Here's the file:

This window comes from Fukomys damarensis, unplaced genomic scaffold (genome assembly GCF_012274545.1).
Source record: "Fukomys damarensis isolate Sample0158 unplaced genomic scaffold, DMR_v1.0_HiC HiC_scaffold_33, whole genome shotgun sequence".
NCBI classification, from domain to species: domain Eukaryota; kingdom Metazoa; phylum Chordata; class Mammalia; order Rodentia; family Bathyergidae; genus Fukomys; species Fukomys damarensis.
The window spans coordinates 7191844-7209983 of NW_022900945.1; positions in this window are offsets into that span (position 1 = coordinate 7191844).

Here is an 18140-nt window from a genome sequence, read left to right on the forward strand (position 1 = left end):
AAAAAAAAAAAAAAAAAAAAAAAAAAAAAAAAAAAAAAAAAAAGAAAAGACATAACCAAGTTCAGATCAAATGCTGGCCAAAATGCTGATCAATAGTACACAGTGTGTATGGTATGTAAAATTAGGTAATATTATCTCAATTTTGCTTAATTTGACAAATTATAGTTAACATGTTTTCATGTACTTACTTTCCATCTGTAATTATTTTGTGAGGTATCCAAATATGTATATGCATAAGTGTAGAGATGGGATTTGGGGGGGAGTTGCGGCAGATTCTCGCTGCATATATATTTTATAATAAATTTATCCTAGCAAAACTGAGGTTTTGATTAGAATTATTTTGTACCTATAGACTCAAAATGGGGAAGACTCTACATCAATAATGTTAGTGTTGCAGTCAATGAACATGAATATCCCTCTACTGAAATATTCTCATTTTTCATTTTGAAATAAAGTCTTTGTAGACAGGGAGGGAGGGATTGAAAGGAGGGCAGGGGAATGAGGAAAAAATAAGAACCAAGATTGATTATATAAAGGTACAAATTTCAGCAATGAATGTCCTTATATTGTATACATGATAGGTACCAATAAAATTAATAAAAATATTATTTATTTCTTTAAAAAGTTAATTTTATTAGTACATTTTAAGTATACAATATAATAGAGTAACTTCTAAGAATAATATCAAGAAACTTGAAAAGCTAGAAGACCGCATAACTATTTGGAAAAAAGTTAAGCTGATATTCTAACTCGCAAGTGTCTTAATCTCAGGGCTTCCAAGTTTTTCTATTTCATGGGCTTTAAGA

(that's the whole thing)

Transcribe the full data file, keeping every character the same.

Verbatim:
This window comes from Fukomys damarensis, unplaced genomic scaffold (genome assembly GCF_012274545.1).
Source record: "Fukomys damarensis isolate Sample0158 unplaced genomic scaffold, DMR_v1.0_HiC HiC_scaffold_33, whole genome shotgun sequence".
NCBI classification, from domain to species: domain Eukaryota; kingdom Metazoa; phylum Chordata; class Mammalia; order Rodentia; family Bathyergidae; genus Fukomys; species Fukomys damarensis.
The window spans coordinates 7191844-7209983 of NW_022900945.1; positions in this window are offsets into that span (position 1 = coordinate 7191844).

Here is an 18140-nt window from a genome sequence, read left to right on the forward strand (position 1 = left end):
AAAAAAAAAAAAAAAAAAAAAAAAAAAAAAAAAAAAAAAAAAAGAAAAGACATAACCAAGTTCAGATCAAATGCTGGCCAAAATGCTGATCAATAGTACACAGTGTGTATGGTATGTAAAATTAGGTAATATTATCTCAATTTTGCTTAATTTGACAAATTATAGTTAACATGTTTTCATGTACTTACTTTCCATCTGTAATTATTTTGTGAGGTATCCAAATATGTATATGCATAAGTGTAGAGATGGGATTTGGGGGGGAGTTGCGGCAGATTCTCGCTGCATATATATTTTATAATAAATTTATCCTAGCAAAACTGAGGTTTTGATTAGAATTATTTTGTACCTATAGACTCAAAATGGGGAAGACTCTACATCAATAATGTTAGTGTTGCAGTCAATGAACATGAATATCCCTCTACTGAAATATTCTCATTTTTCATTTTGAAATAAAGTCTTTGTAGACAGGGAGGGAGGGATTGAAAGGAGGGCAGGGGAATGAGGAAAAAATAAGAACCAAGATTGATTATATAAAGGTACAAATTTCAGCAATGAATGTCCTTATATTGTATACATGATAGGTACCAATAAAATTAATAAAAATATTATTTATTTCTTTAAAAAGTTAATTTTATTAGTACATTTTAAGTATACAATATAATAGAGTAACTTCTAAGAATAATATCAAGAAACTTGAAAAGCTAGAAGACCGCATAACTATTTGGAAAAAAGTTAAGCTGATATTCTAACTCGCAAGTGTCTTAATCTCAGGGCTTCCAAGTTTTTCTATTTCATGGGCTTTAAGA